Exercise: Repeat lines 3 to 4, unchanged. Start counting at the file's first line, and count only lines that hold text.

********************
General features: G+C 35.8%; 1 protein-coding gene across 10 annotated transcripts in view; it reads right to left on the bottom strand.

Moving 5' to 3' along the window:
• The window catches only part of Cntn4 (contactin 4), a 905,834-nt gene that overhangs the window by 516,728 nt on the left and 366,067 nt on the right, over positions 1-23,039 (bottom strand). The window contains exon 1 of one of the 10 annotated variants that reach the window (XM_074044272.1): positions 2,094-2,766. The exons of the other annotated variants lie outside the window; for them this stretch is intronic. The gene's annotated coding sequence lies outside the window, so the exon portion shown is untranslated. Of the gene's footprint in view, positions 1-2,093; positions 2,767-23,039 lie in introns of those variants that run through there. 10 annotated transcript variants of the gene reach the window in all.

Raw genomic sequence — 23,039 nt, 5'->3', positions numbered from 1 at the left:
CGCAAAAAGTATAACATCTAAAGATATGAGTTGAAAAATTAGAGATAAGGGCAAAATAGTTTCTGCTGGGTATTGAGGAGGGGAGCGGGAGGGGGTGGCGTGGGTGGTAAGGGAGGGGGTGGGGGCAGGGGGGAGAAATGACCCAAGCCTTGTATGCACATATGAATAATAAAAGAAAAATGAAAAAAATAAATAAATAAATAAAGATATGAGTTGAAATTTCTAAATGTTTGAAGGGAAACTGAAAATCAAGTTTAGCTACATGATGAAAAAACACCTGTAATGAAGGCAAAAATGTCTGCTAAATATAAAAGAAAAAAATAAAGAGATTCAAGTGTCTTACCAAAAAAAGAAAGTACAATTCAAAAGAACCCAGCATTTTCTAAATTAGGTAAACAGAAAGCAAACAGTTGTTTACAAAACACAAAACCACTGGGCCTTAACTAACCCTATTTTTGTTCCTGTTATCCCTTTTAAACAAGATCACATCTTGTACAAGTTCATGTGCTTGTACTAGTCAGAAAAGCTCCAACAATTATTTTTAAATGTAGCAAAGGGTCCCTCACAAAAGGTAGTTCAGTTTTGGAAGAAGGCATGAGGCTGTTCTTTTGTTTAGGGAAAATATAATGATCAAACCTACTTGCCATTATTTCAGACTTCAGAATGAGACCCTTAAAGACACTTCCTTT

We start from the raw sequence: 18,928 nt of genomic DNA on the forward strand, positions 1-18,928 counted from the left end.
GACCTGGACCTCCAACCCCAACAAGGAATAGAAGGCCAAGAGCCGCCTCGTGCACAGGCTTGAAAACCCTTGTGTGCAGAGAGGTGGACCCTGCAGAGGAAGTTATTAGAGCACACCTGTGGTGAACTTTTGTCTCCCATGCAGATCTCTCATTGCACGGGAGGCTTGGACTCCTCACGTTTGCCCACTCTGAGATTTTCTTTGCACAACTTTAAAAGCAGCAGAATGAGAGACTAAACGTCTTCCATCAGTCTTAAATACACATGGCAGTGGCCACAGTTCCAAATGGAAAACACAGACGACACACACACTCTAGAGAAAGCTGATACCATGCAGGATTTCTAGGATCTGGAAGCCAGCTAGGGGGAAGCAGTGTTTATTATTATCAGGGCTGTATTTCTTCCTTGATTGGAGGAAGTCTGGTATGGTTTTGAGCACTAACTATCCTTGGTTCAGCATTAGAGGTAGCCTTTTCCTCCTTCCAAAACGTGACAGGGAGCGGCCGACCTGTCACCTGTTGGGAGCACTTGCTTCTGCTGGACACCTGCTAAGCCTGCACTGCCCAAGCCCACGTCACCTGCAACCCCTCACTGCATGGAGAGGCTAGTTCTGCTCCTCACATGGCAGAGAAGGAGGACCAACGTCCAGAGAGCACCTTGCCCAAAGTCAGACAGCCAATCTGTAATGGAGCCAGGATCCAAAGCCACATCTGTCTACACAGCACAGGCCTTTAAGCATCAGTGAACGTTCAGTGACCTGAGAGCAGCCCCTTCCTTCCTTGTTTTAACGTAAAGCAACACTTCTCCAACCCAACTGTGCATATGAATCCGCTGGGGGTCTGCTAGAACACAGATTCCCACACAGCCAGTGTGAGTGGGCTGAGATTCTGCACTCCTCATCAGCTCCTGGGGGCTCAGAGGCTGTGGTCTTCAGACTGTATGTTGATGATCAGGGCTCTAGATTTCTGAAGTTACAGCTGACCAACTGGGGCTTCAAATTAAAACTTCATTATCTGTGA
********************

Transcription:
• The window catches only part of Cntn4 (contactin 4), a 905,834-nt gene that overhangs the window by 516,728 nt on the left and 366,067 nt on the right, over positions 1-23,039 (bottom strand). The window contains exon 1 of one of the 10 annotated variants that reach the window (XM_074044272.1): positions 2,094-2,766. The exons of the other annotated variants lie outside the window; for them this stretch is intronic. The gene's annotated coding sequence lies outside the window, so the exon portion shown is untranslated. Of the gene's footprint in view, positions 1-2,093; positions 2,767-23,039 lie in introns of those variants that run through there. 10 annotated transcript variants of the gene reach the window in all.

Raw genomic sequence — 23,039 nt, 5'->3', positions numbered from 1 at the left: